Backed by 500 Startups, Silver Living offers honest reviews of senior communities
Many of us will, at some point, find ourselves picking out an assisted care facility for our aging loved ones. When doing so himself recently, Tal Ziv, former head of engineering at cleantech company Sopogy, realized that the arduous process of researching and visiting facilities only made the entire situation all the more difficult. For starters, long term assisted and independent care facilities don't list the most important factor in decision-making -- their prices -- online. That's a big deal when 95 percent of residents pay out of pocket to live in senior care communities. While Medicare and Medicaid view nursing homes as worthy of coverage, they don't see independent housing or assisted care facilities the same way.
The most info you can find on these places is a minimum price for a room, which translates to around less than half of the overall cost when factoring in buy-in fees, care, cable, etc. In fact, the only information you're likely to encounter online about an industry worth $200 billion is marketing materials and images.
So Ziv started Silver Living, a company aimed at bringing unbiased, transparent information on facilities to prospective customers. The company, backed by a seed round of funding from 500 Startups, Facebook mobile product manager Bubba Murarka, angel investor Jim Glinn, and Oakview Group from Colorado, launched its product last week in New York, Connecticut, and New Jersey.
Choosing a community for a loved one is ultimately an in-person transaction, which is why the tech world hasn't paid it much attention, aside from home care-focused sites like Care.com, Ziv says.
It's also in the best interest of the facilities to keep their pricing private. It's like the gyms that don't advertise their monthly rate and make you fill out 10 forms just to finally get the price; once you're in that deep, you're likely to just take the offer in front of you. But Silver Living posts all prices nonetheless, and has found that increasingly, the communities support the move toward more transparency. He compared it to what sites like Trulia and Zillow have done for the real estate industry. Or, even more relevant, what Oyster.com, the unbiased reviews site his CTO helped build to 800,000 visitors a month, is doing for hotels.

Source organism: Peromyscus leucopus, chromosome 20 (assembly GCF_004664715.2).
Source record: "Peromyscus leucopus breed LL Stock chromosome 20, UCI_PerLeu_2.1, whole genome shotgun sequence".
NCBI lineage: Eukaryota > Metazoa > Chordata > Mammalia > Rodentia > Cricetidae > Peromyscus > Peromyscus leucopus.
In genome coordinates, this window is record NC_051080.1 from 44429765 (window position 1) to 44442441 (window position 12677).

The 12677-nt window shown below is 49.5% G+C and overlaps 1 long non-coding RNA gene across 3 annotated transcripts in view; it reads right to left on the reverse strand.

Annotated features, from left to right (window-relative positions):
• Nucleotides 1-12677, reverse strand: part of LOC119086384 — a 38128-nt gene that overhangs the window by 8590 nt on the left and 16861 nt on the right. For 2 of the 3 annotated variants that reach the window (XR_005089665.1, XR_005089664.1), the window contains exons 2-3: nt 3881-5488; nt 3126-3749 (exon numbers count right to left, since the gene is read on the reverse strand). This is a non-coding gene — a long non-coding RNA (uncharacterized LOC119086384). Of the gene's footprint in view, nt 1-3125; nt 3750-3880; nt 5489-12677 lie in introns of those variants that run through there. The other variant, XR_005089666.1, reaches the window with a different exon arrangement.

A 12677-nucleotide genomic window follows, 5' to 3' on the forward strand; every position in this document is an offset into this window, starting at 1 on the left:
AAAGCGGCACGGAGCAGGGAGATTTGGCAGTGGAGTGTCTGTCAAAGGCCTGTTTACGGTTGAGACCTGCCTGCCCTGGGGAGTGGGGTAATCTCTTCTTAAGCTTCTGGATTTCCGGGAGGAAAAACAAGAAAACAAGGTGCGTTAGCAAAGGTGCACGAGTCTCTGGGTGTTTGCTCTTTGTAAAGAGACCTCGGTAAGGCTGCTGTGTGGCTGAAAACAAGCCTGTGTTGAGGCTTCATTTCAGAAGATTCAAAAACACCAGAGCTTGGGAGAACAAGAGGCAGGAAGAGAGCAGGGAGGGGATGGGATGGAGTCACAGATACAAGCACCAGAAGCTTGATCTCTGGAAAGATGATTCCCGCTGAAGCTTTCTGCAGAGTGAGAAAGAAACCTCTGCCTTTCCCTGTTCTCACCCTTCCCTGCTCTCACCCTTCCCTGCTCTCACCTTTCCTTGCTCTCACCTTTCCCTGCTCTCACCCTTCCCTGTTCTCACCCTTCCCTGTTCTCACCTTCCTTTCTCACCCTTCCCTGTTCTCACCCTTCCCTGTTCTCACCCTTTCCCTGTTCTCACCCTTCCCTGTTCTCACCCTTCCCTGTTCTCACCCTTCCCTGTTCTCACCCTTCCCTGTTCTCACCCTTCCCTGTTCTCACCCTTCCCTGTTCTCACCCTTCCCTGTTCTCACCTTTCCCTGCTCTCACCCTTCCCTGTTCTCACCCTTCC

Silver Living has secured partnerships with three of of the industry's four largest national chains including Holiday Retirements, Emeritus, and Sunrise Senior Living. The company has photographed the facilities, interviewed residents, given it a starred rating and made it all searchable and user-friendly. All the research, which includes the all-important pricing, is free.
Silver Living takes a commission worth between 50 and 100 percent of the first month's rent, which averages around $4,500. The fee is comparable to what certain aggregators in the market take. But those leads are less likely to convert, Ziv says, because they're unqualified leads. With Silver Living's detailed reports, buyers are able to sort out which facilities best suit them before going in for tours.
And that's how Silver Living keeps track of its leads -- tours can be booked at Silverliving.com, and phone numbers called directly through the site are tracked by Twilio.
"Sometimes it scares (the companies) because they don't have any editorial control and don't know what we're going to write," Ziv says. "But the point of what we're doing is increasing their conversions."